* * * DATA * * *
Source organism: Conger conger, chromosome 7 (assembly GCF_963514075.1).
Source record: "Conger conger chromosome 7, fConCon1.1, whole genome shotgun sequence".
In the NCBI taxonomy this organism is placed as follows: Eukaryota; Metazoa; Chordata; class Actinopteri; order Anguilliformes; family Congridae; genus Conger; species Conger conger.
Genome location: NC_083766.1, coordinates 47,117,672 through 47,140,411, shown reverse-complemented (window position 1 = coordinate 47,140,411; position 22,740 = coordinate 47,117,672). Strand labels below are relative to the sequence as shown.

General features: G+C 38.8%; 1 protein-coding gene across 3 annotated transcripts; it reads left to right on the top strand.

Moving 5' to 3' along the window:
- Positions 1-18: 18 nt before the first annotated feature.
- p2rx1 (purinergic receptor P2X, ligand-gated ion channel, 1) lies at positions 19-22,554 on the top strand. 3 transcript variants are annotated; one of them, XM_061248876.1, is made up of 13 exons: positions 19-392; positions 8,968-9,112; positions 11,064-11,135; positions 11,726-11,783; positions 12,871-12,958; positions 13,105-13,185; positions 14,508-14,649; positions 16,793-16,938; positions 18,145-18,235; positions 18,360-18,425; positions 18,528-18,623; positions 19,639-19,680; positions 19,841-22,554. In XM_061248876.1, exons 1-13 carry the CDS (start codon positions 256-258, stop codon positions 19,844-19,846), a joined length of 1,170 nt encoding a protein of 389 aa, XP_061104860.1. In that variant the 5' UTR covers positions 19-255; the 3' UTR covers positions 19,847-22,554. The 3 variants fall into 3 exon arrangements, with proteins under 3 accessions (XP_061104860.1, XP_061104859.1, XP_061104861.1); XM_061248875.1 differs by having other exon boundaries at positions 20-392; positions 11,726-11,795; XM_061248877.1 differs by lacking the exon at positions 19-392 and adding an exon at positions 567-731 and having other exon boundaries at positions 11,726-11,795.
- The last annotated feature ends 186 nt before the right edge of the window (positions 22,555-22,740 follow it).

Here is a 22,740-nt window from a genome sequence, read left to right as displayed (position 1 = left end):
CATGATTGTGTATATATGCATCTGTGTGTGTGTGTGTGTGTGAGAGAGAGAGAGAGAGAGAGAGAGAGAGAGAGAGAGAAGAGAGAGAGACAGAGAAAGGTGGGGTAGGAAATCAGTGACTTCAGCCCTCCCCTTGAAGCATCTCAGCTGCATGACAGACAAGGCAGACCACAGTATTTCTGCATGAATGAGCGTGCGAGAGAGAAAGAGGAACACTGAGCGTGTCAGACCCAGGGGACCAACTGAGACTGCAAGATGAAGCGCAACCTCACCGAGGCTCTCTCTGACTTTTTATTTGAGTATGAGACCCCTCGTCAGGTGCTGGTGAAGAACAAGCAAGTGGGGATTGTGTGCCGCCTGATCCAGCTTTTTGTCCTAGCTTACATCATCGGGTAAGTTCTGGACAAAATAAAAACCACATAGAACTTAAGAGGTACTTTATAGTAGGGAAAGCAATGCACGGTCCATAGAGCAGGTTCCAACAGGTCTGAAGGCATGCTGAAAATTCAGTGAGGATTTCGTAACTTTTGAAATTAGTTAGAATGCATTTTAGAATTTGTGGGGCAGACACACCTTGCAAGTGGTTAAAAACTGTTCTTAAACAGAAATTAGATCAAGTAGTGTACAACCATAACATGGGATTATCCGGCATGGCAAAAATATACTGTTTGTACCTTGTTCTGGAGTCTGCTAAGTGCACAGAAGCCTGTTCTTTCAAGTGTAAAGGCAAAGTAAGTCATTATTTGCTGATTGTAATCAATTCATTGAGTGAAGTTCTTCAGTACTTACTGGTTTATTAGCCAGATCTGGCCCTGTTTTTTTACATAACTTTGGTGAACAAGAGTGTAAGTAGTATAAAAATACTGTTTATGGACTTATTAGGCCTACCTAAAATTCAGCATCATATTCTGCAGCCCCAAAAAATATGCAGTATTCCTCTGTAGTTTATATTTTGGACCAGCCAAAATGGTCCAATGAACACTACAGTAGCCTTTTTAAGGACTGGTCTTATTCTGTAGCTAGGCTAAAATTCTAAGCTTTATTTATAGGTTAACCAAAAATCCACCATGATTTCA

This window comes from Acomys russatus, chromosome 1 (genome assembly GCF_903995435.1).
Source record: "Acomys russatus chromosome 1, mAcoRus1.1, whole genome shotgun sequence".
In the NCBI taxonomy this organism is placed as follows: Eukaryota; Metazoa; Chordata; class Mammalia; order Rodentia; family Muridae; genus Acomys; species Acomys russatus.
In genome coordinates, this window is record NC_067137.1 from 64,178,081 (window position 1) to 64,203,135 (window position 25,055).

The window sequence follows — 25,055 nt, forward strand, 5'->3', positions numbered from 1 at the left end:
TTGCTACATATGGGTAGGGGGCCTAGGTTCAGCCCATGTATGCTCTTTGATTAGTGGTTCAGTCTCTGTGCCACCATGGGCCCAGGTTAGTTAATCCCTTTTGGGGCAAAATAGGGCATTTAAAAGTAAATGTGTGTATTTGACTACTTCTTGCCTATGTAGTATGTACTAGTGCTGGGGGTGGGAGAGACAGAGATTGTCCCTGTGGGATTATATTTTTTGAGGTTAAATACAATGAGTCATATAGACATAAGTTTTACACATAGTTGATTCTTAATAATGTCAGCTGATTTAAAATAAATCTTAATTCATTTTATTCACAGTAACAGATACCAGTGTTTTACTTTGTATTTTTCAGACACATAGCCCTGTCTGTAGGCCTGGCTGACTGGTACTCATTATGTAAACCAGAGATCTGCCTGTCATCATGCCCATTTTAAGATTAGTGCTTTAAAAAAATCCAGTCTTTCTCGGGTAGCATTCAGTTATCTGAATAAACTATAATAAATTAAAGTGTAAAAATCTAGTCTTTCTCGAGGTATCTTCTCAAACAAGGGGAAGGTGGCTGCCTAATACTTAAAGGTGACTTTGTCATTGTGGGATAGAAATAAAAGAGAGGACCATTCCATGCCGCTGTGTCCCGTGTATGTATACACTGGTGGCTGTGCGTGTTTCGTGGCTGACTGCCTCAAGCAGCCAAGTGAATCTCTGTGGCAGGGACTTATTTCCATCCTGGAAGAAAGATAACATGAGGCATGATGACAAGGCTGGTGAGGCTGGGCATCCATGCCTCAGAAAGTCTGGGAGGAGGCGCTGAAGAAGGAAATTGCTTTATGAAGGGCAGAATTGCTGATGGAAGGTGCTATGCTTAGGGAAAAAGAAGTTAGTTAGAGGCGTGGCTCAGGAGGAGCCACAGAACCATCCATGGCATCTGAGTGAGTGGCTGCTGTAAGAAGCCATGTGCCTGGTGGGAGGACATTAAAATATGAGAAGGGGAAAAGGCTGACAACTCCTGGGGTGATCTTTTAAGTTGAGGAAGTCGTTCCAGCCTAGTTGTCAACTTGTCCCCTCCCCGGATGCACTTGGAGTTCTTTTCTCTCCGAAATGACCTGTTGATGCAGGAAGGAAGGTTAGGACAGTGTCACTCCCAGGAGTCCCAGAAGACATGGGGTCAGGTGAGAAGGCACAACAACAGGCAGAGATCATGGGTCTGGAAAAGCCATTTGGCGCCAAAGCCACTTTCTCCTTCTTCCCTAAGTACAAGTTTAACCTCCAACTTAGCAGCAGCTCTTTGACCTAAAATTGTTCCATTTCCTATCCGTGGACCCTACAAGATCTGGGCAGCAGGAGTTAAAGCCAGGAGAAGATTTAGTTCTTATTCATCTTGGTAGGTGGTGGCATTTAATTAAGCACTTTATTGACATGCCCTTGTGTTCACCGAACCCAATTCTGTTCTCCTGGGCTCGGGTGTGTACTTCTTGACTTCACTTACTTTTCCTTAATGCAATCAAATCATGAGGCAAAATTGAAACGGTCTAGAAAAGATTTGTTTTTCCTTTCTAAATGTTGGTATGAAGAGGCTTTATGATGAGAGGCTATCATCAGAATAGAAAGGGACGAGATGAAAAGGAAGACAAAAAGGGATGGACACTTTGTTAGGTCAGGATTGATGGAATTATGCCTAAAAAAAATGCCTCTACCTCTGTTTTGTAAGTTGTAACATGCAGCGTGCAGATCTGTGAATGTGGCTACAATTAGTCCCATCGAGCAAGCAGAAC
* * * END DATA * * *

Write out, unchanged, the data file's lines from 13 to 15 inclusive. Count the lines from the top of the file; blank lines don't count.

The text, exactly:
Source record: "Acomys russatus chromosome 1, mAcoRus1.1, whole genome shotgun sequence".
In the NCBI taxonomy this organism is placed as follows: Eukaryota; Metazoa; Chordata; class Mammalia; order Rodentia; family Muridae; genus Acomys; species Acomys russatus.
In genome coordinates, this window is record NC_067137.1 from 64,178,081 (window position 1) to 64,203,135 (window position 25,055).